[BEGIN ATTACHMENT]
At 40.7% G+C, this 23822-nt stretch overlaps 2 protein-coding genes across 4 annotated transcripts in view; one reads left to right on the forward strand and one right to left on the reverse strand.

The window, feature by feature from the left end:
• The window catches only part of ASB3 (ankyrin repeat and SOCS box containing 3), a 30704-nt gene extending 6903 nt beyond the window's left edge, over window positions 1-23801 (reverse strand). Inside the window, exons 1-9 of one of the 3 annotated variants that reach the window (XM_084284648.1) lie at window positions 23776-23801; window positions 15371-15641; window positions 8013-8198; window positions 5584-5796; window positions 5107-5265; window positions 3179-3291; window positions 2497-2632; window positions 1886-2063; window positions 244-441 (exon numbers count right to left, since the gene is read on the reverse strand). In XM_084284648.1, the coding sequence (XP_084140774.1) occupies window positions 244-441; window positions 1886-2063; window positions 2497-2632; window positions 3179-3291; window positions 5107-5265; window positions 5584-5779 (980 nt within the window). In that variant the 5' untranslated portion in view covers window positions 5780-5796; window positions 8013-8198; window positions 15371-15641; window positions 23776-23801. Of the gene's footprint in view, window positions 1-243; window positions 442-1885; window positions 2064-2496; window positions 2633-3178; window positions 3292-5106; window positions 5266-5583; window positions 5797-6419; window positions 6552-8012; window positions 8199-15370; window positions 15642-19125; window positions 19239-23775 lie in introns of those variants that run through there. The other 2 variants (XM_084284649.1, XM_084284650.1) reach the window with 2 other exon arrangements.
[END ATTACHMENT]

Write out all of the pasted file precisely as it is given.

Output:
At 40.7% G+C, this 23822-nt stretch overlaps 2 protein-coding genes across 4 annotated transcripts in view; one reads left to right on the forward strand and one right to left on the reverse strand.

The window, feature by feature from the left end:
• The window catches only part of ASB3 (ankyrin repeat and SOCS box containing 3), a 30704-nt gene extending 6903 nt beyond the window's left edge, over window positions 1-23801 (reverse strand). Inside the window, exons 1-9 of one of the 3 annotated variants that reach the window (XM_084284648.1) lie at window positions 23776-23801; window positions 15371-15641; window positions 8013-8198; window positions 5584-5796; window positions 5107-5265; window positions 3179-3291; window positions 2497-2632; window positions 1886-2063; window positions 244-441 (exon numbers count right to left, since the gene is read on the reverse strand). In XM_084284648.1, the coding sequence (XP_084140774.1) occupies window positions 244-441; window positions 1886-2063; window positions 2497-2632; window positions 3179-3291; window positions 5107-5265; window positions 5584-5779 (980 nt within the window). In that variant the 5' untranslated portion in view covers window positions 5780-5796; window positions 8013-8198; window positions 15371-15641; window positions 23776-23801. Of the gene's footprint in view, window positions 1-243; window positions 442-1885; window positions 2064-2496; window positions 2633-3178; window positions 3292-5106; window positions 5266-5583; window positions 5797-6419; window positions 6552-8012; window positions 8199-15370; window positions 15642-19125; window positions 19239-23775 lie in introns of those variants that run through there. The other 2 variants (XM_084284649.1, XM_084284650.1) reach the window with 2 other exon arrangements.